Family of man killed by police say they told police he was Schizophrenic prior to shooting

Posted at 6:56 PM, Oct 14, 2020
and last updated 2020-10-15 14:31:03-04

BAKERSFIELD, Calif. — Wednesday night the family of Jose Ramirez, who was shot and killed by Bakersfield Police Tuesday said Ramirez was having a schizophrenic episode when he stabbed his own mother.

23ABC News spoke to his sister, Maria Niavez and the Director of The Kern Behavioral Health Department to better understand what happened and to gain insight on schizophrenia.

Niavez, who did not wish to be on camera because she was still in the hospital visiting her mother, told 23ABC News that her brother was diagnosed with schizophrenia and he was having an episode Tuesday when he stabbed his mother.

She said she is devastated that people on social media are saying that her brother deserved to die and now she regrets calling the Bakersfield Police Department for help.

Niavez told 23ABC News that it was a big sister’s worst nightmare on Tuesday.

“I picked up my brother and my mom to give them a ride to a men's home because he wanted to go to church and stuff. So I went to drop them off there and it was a good, normal ride, no problems, no arguments or anything and when the guy came out to get him he just stabbed my mom out of nowhere,” Niavez said.

According to Niavez, her 27 year-old brother, Ramirez has never been violent before this moment but she had no choice but to call police when her brother took off running with a knife still in hand on Sonora Street in East Bakersfield.

Bakersfield Police said, officers responded to a man who stabbed his mother multiple times.

They said officers made contact with the suspect Ramirez and tried to take him into custody using nonlethal ammunition, but that he didn't cooperate and that's when one officer shot and killed him.

Niavez said she now wishes she never called the police at all,

“Because now I feel that because of my phone call to police, now my brother is gone.”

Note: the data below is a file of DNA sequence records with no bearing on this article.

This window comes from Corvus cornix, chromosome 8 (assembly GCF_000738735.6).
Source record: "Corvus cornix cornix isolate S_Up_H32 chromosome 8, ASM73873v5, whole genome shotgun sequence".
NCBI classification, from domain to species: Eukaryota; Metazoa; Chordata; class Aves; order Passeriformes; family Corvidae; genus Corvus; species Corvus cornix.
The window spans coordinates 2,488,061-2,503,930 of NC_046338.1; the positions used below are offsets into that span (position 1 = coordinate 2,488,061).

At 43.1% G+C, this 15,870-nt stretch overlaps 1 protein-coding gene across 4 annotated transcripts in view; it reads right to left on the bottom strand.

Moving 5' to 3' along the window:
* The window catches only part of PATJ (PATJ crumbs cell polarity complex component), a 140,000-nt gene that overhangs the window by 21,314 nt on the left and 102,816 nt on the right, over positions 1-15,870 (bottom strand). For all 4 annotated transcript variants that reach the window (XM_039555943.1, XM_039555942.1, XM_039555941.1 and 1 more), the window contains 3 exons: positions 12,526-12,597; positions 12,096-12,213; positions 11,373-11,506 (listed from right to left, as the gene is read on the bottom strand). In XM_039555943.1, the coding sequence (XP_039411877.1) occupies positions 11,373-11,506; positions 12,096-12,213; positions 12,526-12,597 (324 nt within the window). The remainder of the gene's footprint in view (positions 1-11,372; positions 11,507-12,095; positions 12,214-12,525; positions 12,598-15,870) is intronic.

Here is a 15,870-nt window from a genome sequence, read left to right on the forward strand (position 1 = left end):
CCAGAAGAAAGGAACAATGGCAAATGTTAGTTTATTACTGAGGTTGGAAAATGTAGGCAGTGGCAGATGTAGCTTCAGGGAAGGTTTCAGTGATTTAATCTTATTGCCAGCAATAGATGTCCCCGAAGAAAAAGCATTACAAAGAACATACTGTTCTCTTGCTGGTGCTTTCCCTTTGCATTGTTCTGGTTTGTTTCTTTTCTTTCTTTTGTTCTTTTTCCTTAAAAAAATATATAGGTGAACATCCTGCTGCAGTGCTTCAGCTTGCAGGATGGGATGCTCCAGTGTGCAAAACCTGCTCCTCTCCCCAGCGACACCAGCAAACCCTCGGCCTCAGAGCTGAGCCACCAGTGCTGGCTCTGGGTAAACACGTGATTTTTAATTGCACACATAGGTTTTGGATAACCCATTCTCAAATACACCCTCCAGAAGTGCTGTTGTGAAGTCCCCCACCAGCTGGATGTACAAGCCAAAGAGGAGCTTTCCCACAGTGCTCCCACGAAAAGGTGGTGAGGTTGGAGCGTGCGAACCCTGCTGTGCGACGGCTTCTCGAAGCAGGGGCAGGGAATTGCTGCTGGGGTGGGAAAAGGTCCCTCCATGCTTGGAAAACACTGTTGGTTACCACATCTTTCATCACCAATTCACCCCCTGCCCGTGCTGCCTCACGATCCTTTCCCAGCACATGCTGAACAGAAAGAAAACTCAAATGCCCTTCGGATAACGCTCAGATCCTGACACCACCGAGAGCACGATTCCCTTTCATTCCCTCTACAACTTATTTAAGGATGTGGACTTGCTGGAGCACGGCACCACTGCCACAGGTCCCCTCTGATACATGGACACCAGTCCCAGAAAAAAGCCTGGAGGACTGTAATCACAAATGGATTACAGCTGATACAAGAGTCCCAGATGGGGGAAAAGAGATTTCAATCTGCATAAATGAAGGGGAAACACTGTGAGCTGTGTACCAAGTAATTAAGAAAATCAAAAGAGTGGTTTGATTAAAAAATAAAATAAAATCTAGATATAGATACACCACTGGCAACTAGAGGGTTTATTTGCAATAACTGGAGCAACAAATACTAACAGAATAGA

Niavez said she is speaking out because she feels the outcome of the situation is odd and she wants the community to know her brother is not a monster but struggled with mental illness.

“I feel if someone is charging you with a knife one shot to a leg or one shot to the hand or shoulder is enough to disarm someone you know? He had four shots to his abdomen, no one is going to survive four shots to an abdomen. I just think officers motto is shoot to kill and I hate to feel that way because I have family that’s in law enforcement, but I just can’t see four shots to an abdomen for someone holding a knife.”

She said her mom, who is now in stable condition remembers Niavez specifically sharing with police over the phone that her brother was a schizophrenic during the 911 call Tuesday.

Niavez said because her brother was refusing to take his medication, he would still utter rude remarks frequently, was paranoid a lot and he didn’t trust doctors or anyone else.

The Director of Kern Behavioral Health, Bill Walker said this is something that is commonly found in schizophrenic patients.

“Quite often the person with schizophrenia, because of their paranoia, does not avail themselves to treatment voluntarily,” Walker said.

Walker also said that if there is a subject who appears to be dealing with mental health issues, officers are supposed to call on the Kern Behavioral Health Mobile Unit that's contracted with the Bakersfield Police Department to help address the situation.

Niavez said her mother made it out of surgery Wednesday and is expected to survive.

Police have not released more information regarding the nonlethal methods that they said they attempted to use on Ramirez.

We also reached out to BPD to determine whether officers called for the mental health back up unit before they shot Ramirez and we have not heard back.